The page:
The ADA is a comprehensive federal law that protects qualified individuals with disabilities in employment. The ADA applies to employers with 15 or more employees. Specifically, the ADA prohibits discrimination in all employment practices including job application procedures, hiring, firing, advancement, compensation, training, and other terms, conditions, and privileges of employment.
The ADA holds that an individual with a disability is a person who:
- Has a physical or mental impairment that substantially limits one or more major life activities;
- Has a history/record of such an impairment or is regarded as having such an impairment/Perceived Impairment; and,
- Is a qualified individual
The ADA defines a qualified individual as one who, with or without reasonable accommodation, can perform the essential functions of the employment position. An employer is not obligated to hire disabled individuals who are not able to perform the job tasks. However, if the disabled individual requests a reasonable accommodation that would permit that employee to perform the job tasks, the employer is obligated to provide such accommodation.
- Reasonable Accommodation is a form of assistance provided by the employer to the disabled individual. Reasonable accommodations may include:
- Making existing facilities used by employees readily accessible to and usable by persons with disabilities;
- Job restructuring, modifying work schedules
- Reassignment to a vacant position
- Acquiring or modifying equipment or devices
- Adjusting or modifying examinations, training materials, or policies;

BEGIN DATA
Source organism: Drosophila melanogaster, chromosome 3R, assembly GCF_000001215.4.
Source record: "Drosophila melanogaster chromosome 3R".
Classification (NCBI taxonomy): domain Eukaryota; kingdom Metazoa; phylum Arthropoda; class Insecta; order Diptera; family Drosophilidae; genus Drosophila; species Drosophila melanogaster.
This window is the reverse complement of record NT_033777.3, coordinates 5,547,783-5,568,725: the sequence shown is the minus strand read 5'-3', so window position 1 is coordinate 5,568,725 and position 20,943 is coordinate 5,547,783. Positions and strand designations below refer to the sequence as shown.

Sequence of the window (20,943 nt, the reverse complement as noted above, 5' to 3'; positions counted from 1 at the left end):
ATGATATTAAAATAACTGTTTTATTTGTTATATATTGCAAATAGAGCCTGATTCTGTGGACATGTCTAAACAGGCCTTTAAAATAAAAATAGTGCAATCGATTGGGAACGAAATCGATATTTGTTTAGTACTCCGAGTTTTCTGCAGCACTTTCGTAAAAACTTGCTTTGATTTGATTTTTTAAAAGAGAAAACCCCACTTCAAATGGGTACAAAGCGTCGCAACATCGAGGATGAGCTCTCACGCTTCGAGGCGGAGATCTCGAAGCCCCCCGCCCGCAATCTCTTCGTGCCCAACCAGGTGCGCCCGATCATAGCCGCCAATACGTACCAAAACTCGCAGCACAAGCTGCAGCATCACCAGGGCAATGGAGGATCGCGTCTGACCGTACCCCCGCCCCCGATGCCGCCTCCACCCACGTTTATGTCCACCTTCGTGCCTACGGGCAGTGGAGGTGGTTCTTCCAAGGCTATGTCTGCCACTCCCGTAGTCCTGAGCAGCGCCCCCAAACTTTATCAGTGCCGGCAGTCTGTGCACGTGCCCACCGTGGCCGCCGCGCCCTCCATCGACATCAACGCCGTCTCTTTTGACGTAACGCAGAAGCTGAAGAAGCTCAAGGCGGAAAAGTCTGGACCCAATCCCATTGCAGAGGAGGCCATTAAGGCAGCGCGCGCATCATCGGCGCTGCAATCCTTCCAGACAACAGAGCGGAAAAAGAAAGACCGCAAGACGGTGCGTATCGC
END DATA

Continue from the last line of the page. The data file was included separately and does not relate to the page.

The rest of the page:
- Providing qualified readers or interpreters. For example, a deaf applicant may need a sign language interpreter during the job interview or an employee with diabetes may need scheduled breaks to eat properly and monitor blood sugar levels.
- Undue Hardship - An employer is not required to make a reasonable accommodation if it would impose an undue hardship on the operation of the employer's business. Undue hardship means an action that requires significant difficulty or expense when considered in light of factors such as an employer=s size, financial resources, and the nature and structure of its operation.
In addition to federal laws, the Illinois state laws, Cook County Human Rights Ordinance, and the City of Chicago Human Rights Ordinance also prohibit discrimination against the disabled. A claim of disability discrimination typically begins with the filing of a charge of discrimination. Click here for a list of the various agencies where one can file a charge of discrimination - take them to filing a charge.